This was a touching post, for me, in many ways. I don’t have a childhood home any longer, and many things that I might have kept from my adolescence are gone. Letters, especially.

    Sadly, I know a major theme in my life growing up was lonliness, but I can’t say that about my adulthood. It’s pretty chock full. ๐Ÿ™‚ But related to that is a sense of insecurity/lack of confidence that I have always battled, and I would consider that a theme. I know my protags in my stories suffer from it!

    • annewoodman says:

      Your novels will probably be ones that many people can relate to, then, Kate. Many people struggle with insecurity, if not all the time, then certainly about specific things or situations. Maybe you can fast-track to best-seller-dom! ; )

      I gave my mom a hard time for saving all of our stuff, both meaningful (letters) and non-meaningful (dusty stuffed animals). I guess, after reading everyone’s responses, I now feel thankful that I got to reminisce. Hoarding has its good points. ; )

  7. Teresa Cleveland Wendel says:

    What a great post. I’d forgotten about those 4 page letters we used to write back and forth to friends and family. My college chum sent me a packet of all the letters I’d sent her after we graduated. It was so fun to read the thoughts of a younger me. After reading your post, I’ll have to dig them out of a box and check them for themes. :o)

  8. Melissa says:

    The Hubs found a box of letters in our attic and wanted to know why I’d kept them….I said because that was my life back then. Those letters remind me of things that I swore I’d never forget, of who young me was. In middle school, the theme was boys. In high school, the theme was boys. The theme is still boys. Only now it’s the ones I gave birth to, not the ones I crush on ๐Ÿ˜‰ Happy New Years!!

  9. David Gentry says:


    Great post! I was hoping you would write about your old letters.

    Your mother and I had the good fortune to attend some of the Atlanta Symphony’s performances when we lived there. One performance was of a young woman playing Tchaikovsky’s violin concerto, my favorite piece of music. I’m sorry I don’t remember her name. She received five standing ovations, more than anyone we heard. She was fifteen years old! When we were in the crowd leaving the symphony hall, a woman in her thirties behind us said to her husband, “Don’t you feel that you have wasted your life!” I had to smile because the speaker gave voice to what I’m sure was in everyone’s mind.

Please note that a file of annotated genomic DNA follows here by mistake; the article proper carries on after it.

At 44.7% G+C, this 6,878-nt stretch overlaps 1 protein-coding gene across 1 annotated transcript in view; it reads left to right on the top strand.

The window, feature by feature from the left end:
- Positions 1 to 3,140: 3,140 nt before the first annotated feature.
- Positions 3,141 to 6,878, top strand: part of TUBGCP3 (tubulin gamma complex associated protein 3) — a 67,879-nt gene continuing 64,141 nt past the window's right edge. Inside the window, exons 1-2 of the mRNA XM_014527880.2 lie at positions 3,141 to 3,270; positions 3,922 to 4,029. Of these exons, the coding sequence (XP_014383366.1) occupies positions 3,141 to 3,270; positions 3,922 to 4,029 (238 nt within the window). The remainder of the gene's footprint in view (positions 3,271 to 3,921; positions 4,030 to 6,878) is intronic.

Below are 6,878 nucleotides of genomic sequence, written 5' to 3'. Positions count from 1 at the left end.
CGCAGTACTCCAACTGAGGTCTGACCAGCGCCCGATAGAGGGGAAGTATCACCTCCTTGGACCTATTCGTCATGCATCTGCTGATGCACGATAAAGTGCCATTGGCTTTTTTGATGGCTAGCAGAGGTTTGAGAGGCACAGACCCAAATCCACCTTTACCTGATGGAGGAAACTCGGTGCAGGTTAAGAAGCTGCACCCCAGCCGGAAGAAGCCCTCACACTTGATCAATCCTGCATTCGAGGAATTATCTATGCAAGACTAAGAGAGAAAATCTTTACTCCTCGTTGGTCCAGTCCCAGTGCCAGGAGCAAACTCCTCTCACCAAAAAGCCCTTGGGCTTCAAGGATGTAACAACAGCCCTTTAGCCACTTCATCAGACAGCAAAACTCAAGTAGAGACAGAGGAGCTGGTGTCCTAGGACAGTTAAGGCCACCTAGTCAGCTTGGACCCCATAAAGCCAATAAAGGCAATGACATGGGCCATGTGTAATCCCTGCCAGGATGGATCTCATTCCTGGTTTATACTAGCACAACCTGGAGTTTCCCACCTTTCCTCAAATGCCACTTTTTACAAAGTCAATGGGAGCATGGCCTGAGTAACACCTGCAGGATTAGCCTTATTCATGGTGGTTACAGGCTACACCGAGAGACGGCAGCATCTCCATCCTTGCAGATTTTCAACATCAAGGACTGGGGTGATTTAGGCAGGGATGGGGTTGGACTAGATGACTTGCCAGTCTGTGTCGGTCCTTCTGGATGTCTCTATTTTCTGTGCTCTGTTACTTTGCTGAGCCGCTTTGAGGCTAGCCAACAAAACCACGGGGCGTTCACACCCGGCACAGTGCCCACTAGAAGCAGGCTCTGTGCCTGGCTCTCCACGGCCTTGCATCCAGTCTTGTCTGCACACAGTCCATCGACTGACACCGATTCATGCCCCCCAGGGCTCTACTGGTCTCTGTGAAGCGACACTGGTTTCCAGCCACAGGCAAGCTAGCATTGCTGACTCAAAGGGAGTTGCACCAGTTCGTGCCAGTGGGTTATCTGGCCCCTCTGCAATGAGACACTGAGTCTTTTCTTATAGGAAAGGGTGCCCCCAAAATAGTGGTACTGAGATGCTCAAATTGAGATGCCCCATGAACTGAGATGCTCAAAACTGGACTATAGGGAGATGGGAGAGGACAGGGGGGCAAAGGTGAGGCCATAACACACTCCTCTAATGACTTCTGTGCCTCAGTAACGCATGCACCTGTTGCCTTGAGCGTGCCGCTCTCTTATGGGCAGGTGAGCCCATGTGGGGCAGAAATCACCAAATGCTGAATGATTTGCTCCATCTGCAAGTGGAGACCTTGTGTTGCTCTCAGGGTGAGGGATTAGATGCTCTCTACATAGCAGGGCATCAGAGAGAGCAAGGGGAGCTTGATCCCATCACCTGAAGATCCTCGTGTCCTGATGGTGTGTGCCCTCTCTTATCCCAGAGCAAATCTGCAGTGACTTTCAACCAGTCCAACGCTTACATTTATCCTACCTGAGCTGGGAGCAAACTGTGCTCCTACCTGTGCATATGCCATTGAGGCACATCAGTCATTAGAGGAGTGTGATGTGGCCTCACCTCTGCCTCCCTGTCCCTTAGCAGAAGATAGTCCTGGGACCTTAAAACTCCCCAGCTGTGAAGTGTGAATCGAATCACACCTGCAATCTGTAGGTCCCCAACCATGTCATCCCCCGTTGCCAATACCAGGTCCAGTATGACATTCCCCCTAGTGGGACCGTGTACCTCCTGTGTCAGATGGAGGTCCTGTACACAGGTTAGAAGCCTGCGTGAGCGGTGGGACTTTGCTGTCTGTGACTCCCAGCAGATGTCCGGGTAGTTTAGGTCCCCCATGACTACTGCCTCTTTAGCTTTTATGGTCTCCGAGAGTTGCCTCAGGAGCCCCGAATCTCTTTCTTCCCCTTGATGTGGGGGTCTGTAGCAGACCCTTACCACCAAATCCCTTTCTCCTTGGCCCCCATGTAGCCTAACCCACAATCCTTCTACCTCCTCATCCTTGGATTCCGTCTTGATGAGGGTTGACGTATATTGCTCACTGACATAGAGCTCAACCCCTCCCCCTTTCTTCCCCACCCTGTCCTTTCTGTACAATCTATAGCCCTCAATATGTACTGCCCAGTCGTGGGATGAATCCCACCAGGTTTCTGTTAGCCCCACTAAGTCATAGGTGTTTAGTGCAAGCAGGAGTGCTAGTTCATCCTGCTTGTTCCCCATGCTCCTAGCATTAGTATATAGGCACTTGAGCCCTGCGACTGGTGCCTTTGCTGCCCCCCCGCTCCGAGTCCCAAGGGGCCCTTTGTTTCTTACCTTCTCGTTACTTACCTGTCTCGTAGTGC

After a speech by Joe Sacco, author of the captivating Where the Birds Never Sing, a true story of Joe’s father’s service in World War II, I overheard Joe’s mother saying to Joe, “Your father’s destiny was to serve in World War II. Your destiny is to write about him.”

    I read Where the Birds Never Sing, and I wrote an email to Joe Sacco. I told him that I cried. I told him that he had written an important work that will always be part of our American heritage. I implied that I would be proud to have written such an excellent and meaningful book.

    I read a Veteran’s Day editorial by an American veteran. He says that the only real way we can thank veterans is to live an honorable life. I add that we can attempt to pass on our American heritage.

    We all feel envious when we hear of a friend working to erase cancer from the face of the earth, but we play the hands we are dealt. There are people who are envious of you and rightly so.

    Love, Dad

  10. Ravena Guron says:

    Am I weird in wishing people still wrote letters now? It could be Pride and Prejudice-esque and we could all sit around reading letters all day. It would be fun.

    I still have notes my friends used to pass me in class… But I don’t know where they are ๐Ÿ˜€

    • annewoodman says:

      Your notes are probably buried in the back of your parents’ closets, like mine were. We even folded ours with neat little tabs. With my college-era letters, I’ve had to save the envelopes (with the date stamps) because we all assumed we’d know which year we were in when we read the letters… except years later, it’s impossible to tell without checking the envelopes.

      And yes, I still wish people wrote letters. That’s why I still do… sometimes. Now, they’re even more fun because they’re so rare.